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iSpy: Surveillance and Power in the Interactive Era

Author: Mark Andrejevic
Publisher: Lawrence, KS: University Press of Kansas, 2007
Review Published: September 2009

 REVIEW 1: Jacob Kramer-Duffield
 REVIEW 2: W. Benjamin Myers
 REVIEW 3: Hiesun Cecilia Suhr
 REVIEW 4: A. Freya Thimsen
 AUTHOR RESPONSE: Mark Andrejevic

In iSpy: Surveillance and Power in the Interactive Era, Mark Andrejevic illustrates a critical dimension in the landscape of media convergence by arguing that "interactivity" has been used as a way to control and manipulate consumers in contemporary media culture. He contends that although a gathering (whether real or virtual) of any type of users may seem empowering, control and surveillance usually accompany the more developed technologies, as can be seen upon closer investigation. Andrejevic states that the type of participation that occurs in the interactive era is "a form of manipulation insofar as it is passed off as a form of democratic empowerment" (244). The reason for this is due to the asymmetrical nature of commercial interactivity: "The decisions and actions of corporate entities remain opaque -- private -- even as consumers are rendered increasingly transparent to marketers and advertisers" (257). Andrejevic's account of interactivity is an alarming wake-up call, rather than a celebration of diversity and democratization.

Throughout his book, Andrejevic provides a variety of examples in support of his main thesis. The author pays particularly close attention to the ability of internet technologies to mine consumers' data and to the operations of TiVo, the GPS feature on cell phones, and interactive television programs, which invite audience participation. He also explicates the issues linking I-war and politics. While many of Andrejevic's examples depict the startling nature of our media environment, some of his examples deserve closer scrutiny. The example of online television fan communities reveals that everyday citizens' seemingly harmless leisure activities carry significant undertones of exploitation. Andrejevic argues that fan communities' free laboring processes do not solely benefit the users through the enjoyment of communicating about the television programs that interest them. Whether known or unknown by the fan communities, their self-disclosures provide a platform for major markets to gain insights about their consumers, thus giving the markets vital information about their targeted consumers. In this vein, interactivity occurring on the participatory media cannot simply be viewed as an empowering process for participants -- underneath the veil of pleasure, they are functioning as free agents of large corporations.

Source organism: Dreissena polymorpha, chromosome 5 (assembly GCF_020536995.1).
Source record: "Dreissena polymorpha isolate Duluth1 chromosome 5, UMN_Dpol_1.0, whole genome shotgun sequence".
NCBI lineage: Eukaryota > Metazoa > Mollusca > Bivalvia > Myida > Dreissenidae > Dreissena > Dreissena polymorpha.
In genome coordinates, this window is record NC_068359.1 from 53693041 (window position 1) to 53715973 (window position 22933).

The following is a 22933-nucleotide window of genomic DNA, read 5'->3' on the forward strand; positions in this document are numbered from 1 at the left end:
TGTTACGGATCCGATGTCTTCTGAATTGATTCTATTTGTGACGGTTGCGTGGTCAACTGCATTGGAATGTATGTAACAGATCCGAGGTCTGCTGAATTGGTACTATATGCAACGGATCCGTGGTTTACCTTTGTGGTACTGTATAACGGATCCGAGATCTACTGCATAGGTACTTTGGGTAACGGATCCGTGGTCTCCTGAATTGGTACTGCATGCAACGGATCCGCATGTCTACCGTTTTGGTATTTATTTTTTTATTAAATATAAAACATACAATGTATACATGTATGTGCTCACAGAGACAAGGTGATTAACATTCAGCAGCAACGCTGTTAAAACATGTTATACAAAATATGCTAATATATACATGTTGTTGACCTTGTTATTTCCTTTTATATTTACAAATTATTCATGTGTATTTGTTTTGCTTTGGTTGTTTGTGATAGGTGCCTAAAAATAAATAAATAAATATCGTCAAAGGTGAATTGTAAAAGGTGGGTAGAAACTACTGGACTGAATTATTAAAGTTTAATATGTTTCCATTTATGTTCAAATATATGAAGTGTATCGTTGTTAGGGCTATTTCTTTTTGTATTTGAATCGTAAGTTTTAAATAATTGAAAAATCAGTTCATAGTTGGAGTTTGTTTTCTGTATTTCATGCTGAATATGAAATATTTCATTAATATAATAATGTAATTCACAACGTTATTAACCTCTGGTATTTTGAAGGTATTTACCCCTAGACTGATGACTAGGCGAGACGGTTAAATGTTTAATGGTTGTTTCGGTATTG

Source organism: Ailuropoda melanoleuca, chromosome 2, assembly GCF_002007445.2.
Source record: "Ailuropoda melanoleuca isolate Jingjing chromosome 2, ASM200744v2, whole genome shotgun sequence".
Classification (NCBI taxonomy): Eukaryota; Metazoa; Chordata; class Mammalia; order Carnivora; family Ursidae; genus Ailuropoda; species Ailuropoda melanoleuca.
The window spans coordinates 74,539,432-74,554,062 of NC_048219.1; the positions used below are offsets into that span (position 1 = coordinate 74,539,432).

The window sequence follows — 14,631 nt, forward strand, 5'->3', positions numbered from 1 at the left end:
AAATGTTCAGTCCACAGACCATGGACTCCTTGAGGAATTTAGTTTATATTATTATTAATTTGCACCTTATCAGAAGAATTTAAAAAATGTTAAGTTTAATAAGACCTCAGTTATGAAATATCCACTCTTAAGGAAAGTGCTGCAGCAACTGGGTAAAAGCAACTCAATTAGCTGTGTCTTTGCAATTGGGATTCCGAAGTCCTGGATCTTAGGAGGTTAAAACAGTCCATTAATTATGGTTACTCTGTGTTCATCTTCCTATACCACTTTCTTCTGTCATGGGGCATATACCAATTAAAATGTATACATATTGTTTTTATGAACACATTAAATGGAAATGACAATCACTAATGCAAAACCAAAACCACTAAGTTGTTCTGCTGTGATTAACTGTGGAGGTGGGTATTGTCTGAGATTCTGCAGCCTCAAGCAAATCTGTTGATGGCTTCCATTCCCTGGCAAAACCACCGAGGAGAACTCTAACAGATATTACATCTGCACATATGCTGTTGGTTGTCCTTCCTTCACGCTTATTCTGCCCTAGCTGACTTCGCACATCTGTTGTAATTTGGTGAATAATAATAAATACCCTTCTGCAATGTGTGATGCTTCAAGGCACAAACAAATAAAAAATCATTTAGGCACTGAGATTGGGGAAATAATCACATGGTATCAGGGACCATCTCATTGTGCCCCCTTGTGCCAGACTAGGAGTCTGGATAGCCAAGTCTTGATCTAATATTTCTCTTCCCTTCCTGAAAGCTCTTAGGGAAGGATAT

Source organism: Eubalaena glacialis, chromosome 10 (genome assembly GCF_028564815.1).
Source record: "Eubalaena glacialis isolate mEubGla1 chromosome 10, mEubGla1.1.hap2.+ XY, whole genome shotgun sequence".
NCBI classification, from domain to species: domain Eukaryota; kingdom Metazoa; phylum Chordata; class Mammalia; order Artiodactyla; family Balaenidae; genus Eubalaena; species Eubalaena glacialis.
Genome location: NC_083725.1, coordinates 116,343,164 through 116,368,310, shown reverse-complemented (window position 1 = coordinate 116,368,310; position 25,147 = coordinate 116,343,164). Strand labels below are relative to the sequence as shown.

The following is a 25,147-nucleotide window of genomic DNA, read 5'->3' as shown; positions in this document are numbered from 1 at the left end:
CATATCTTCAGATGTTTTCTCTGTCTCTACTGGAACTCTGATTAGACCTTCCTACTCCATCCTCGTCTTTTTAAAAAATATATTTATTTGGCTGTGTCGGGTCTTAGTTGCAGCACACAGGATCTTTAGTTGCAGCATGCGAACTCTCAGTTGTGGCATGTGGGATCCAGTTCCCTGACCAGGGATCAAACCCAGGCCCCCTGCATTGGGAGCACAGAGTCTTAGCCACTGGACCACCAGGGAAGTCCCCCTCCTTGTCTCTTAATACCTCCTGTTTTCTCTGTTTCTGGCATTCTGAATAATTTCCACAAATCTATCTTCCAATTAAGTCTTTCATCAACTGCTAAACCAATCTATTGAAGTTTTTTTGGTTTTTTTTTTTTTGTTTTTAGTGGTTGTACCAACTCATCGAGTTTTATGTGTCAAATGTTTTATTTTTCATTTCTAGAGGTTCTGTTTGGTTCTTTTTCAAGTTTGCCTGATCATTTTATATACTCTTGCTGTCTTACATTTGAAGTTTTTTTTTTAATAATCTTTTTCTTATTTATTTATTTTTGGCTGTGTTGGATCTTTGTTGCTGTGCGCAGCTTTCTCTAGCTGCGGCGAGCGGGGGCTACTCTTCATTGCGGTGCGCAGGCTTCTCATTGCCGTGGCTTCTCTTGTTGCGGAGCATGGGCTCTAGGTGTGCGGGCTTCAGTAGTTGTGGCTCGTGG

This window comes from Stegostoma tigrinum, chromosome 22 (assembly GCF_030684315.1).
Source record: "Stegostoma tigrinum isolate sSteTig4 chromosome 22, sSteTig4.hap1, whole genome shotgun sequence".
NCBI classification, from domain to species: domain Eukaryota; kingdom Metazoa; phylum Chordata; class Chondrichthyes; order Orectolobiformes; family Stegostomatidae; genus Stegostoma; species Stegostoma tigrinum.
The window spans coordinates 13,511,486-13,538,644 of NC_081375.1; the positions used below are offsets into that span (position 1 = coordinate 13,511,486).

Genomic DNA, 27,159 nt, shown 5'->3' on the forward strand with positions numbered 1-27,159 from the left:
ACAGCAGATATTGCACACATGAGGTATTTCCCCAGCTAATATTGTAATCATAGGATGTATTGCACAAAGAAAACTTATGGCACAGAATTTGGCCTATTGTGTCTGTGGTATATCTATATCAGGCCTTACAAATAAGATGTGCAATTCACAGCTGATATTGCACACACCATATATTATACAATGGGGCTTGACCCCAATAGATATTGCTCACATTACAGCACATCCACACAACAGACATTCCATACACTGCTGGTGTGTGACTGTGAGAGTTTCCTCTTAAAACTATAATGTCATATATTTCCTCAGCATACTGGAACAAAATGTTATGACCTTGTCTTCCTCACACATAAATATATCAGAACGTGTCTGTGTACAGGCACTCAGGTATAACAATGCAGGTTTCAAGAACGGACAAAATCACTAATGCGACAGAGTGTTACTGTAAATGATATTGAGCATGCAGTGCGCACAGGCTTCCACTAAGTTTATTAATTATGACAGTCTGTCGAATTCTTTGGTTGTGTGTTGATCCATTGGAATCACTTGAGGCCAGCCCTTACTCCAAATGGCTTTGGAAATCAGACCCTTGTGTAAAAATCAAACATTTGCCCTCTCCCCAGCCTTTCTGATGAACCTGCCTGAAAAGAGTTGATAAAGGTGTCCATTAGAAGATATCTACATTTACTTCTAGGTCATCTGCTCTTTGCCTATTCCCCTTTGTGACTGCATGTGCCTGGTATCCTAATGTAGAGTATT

On a much more serious and somber tone, Andrejevic provides an example of how the so-called War on Terrorism exploits and manipulates citizens through incumbent ideologies of self-defense. This not only pertains to issues of self-defense against enemies, but also targets every aspect of one's security "ranging from personal investment to personal hygiene" (165). In the chapter on I-war, Andrejevic's critical voice sharpens and becomes indignant when he describes how the government toys with one of our basic human emotions: fear. The author notes that while instigating fear among citizens, the call to overcome fear has been preached as a preparation for unexpected incidents. Rather than calling on individuals to expect the unexpected, the notion of readiness has been paired with "a stance of perpetual anxious diligence" (167). Citizens are psychologically provoked to prepare themselves assiduously, yet the warnings to take charge of personal security are ironically linked to a request to expose one's personal identity, which eventually leads to further vulnerability. In short, advising citizens to monitor one another via advanced surveillance technology results in a contradictory outcome. This has engendered a proliferation of investigatory tools, which hold the potential to endanger our personal lives and privacy (178-179).